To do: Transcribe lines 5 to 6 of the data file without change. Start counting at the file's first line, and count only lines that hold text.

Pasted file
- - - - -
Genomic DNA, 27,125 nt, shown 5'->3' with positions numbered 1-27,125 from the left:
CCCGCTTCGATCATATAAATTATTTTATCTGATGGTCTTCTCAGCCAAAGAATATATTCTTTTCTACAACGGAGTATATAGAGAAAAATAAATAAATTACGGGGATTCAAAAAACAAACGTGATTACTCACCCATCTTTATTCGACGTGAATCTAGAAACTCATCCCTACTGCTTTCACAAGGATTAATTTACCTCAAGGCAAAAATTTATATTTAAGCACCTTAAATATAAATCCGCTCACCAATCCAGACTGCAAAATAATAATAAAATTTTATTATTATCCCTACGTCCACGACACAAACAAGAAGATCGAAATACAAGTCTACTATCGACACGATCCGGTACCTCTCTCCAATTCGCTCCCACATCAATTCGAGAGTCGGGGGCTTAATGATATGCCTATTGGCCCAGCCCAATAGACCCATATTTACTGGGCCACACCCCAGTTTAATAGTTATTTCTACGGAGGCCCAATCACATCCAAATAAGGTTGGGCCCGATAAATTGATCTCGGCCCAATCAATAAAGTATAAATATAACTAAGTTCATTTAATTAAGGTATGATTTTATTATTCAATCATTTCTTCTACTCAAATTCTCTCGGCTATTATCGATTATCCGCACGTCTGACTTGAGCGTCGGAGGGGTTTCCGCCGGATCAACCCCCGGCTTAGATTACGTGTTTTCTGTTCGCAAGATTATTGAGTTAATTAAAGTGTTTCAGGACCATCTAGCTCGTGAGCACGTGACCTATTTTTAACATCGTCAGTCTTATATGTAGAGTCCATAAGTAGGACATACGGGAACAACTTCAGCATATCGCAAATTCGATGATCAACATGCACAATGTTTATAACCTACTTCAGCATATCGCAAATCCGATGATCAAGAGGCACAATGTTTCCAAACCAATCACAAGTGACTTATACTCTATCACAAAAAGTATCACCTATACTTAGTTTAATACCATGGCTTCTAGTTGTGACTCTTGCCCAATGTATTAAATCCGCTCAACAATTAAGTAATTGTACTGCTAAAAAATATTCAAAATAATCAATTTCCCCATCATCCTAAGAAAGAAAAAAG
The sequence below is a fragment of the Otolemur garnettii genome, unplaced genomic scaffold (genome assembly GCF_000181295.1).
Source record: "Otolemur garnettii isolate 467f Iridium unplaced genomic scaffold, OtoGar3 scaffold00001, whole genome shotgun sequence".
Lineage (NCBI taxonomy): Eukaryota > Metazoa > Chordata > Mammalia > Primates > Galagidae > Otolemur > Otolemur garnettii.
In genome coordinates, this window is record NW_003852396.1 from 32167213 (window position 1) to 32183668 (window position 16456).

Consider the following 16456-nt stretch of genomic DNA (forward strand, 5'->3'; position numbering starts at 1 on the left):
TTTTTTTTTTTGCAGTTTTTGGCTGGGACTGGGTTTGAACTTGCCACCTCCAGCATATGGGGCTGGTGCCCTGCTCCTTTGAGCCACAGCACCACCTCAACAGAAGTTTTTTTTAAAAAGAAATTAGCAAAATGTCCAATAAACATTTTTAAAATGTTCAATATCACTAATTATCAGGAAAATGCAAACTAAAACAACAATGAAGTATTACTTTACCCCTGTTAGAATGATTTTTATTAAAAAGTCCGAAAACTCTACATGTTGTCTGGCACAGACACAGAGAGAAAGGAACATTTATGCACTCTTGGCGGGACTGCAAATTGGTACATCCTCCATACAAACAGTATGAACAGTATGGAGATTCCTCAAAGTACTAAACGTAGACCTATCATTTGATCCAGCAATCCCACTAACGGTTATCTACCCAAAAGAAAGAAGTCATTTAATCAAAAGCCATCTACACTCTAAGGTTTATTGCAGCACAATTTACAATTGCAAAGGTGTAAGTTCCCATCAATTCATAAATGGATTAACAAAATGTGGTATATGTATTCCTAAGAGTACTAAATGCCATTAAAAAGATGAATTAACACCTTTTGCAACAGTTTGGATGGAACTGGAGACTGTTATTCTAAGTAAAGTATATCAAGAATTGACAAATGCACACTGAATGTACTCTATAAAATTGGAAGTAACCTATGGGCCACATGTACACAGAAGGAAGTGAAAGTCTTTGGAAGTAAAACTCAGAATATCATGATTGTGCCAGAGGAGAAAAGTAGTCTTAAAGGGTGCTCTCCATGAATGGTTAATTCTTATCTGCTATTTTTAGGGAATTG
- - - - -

Lineage (NCBI taxonomy): Eukaryota > Metazoa > Chordata > Mammalia > Primates > Galagidae > Otolemur > Otolemur garnettii.
In genome coordinates, this window is record NW_003852396.1 from 32167213 (window position 1) to 32183668 (window position 16456).